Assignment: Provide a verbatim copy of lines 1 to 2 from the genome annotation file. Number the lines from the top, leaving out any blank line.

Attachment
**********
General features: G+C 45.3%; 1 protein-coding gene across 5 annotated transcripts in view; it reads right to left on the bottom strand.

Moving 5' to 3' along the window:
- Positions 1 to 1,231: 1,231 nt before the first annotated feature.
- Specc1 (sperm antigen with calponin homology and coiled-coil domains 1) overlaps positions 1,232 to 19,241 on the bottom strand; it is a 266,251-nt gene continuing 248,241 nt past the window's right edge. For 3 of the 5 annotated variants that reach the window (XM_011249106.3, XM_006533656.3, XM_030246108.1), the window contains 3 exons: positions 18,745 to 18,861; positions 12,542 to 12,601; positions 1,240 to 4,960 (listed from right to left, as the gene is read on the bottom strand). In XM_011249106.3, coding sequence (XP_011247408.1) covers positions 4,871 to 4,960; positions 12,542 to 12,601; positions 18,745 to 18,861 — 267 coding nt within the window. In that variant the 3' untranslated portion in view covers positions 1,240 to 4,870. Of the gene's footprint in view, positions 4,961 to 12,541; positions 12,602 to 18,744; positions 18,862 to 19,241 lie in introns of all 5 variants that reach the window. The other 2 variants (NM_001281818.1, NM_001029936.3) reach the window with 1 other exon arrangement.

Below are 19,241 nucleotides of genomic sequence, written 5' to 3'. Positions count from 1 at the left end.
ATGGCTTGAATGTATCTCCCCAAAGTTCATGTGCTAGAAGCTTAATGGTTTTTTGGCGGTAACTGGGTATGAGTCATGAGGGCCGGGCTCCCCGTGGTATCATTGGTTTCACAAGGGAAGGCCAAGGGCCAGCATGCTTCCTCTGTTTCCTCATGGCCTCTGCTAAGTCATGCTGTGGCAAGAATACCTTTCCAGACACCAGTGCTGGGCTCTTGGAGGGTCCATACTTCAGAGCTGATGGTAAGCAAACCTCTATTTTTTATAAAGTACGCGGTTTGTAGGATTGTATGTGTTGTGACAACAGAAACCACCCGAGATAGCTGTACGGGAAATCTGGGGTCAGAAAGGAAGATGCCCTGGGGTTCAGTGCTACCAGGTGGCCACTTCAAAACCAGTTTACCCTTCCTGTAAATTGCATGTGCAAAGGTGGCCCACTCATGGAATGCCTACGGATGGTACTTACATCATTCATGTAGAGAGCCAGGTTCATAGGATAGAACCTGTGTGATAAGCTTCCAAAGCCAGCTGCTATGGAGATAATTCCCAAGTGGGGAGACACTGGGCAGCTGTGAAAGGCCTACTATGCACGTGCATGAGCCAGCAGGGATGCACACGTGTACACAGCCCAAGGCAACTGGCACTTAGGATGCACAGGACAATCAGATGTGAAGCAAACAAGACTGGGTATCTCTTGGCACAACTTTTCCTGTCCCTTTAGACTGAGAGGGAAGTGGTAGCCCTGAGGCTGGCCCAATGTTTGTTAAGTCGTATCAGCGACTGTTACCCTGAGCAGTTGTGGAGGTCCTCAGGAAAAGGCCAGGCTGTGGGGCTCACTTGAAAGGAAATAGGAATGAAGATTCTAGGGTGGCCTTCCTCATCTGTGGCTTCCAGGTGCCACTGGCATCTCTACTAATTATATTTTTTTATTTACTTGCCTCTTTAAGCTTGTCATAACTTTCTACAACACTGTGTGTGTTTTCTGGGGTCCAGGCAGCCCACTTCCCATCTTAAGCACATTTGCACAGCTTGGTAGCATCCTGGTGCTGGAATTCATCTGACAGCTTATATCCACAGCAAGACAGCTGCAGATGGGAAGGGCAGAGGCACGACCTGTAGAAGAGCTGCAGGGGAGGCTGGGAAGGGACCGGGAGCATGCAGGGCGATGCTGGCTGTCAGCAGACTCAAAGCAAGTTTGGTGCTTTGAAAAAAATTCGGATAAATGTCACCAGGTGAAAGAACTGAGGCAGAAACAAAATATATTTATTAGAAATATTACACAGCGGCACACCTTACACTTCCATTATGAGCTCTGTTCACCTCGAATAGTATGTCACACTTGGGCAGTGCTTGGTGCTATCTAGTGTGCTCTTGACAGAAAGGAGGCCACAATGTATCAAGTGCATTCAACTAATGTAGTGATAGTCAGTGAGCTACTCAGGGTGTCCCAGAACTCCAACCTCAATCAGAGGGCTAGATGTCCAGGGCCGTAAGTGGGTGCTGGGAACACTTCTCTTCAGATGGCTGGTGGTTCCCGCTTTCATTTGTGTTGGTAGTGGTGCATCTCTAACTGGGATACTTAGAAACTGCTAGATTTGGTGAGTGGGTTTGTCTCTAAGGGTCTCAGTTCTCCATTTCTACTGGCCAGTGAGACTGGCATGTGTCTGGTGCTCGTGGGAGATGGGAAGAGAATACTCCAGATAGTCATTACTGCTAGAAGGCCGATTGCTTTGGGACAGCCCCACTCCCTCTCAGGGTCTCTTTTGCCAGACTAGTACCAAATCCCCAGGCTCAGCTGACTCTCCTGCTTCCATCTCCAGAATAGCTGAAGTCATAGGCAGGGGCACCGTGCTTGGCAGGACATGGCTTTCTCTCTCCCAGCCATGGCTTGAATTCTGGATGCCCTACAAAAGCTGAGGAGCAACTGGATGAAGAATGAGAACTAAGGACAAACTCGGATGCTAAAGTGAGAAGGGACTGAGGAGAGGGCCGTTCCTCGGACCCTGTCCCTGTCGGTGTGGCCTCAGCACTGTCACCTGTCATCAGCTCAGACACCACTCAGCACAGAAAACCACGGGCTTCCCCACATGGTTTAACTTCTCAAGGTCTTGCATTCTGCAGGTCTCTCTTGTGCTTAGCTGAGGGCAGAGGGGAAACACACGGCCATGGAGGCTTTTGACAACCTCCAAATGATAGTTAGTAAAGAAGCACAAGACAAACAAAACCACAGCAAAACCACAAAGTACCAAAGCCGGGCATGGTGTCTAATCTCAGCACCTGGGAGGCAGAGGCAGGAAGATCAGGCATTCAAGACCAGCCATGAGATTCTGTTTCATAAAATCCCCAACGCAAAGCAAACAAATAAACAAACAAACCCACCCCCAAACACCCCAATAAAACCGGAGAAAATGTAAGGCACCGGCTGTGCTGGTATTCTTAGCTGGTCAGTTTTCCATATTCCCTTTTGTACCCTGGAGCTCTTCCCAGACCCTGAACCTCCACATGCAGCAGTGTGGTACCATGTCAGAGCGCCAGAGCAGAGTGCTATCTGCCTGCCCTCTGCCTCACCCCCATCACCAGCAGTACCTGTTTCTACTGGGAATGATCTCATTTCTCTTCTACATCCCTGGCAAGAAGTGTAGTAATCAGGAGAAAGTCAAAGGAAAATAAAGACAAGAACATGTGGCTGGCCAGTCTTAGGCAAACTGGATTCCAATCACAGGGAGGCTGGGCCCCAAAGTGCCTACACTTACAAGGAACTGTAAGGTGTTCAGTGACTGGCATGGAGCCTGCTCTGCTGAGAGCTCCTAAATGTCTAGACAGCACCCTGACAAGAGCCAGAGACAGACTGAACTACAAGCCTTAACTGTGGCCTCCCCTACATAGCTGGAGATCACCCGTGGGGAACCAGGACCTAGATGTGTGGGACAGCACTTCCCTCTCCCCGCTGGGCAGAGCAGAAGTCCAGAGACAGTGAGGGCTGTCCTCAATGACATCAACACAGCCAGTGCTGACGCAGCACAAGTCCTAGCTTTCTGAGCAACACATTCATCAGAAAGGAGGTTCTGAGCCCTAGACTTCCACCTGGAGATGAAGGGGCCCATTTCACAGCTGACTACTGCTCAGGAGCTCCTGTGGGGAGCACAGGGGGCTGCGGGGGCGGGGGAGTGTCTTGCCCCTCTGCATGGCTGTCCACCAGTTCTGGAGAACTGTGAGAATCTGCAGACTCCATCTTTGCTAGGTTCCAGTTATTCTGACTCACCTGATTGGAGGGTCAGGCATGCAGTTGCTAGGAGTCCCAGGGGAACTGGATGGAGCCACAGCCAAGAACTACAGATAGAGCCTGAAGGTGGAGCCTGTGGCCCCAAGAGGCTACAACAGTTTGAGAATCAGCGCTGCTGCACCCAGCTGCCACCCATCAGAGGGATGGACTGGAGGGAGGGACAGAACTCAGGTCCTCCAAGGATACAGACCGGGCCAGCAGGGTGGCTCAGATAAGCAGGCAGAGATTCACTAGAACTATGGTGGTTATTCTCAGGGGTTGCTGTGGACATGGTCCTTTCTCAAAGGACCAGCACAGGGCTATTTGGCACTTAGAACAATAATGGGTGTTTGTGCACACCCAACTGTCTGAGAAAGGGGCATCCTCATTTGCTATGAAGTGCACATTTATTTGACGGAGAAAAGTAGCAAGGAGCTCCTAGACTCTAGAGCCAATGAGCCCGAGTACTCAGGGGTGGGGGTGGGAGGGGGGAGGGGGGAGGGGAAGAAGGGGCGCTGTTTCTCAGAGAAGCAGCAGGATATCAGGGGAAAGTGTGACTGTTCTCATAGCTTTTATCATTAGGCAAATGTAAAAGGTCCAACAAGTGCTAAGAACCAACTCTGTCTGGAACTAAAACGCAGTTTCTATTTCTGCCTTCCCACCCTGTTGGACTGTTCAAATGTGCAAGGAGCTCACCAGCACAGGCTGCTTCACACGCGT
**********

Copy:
General features: G+C 45.3%; 1 protein-coding gene across 5 annotated transcripts in view; it reads right to left on the bottom strand.

Moving 5' to 3' along the window: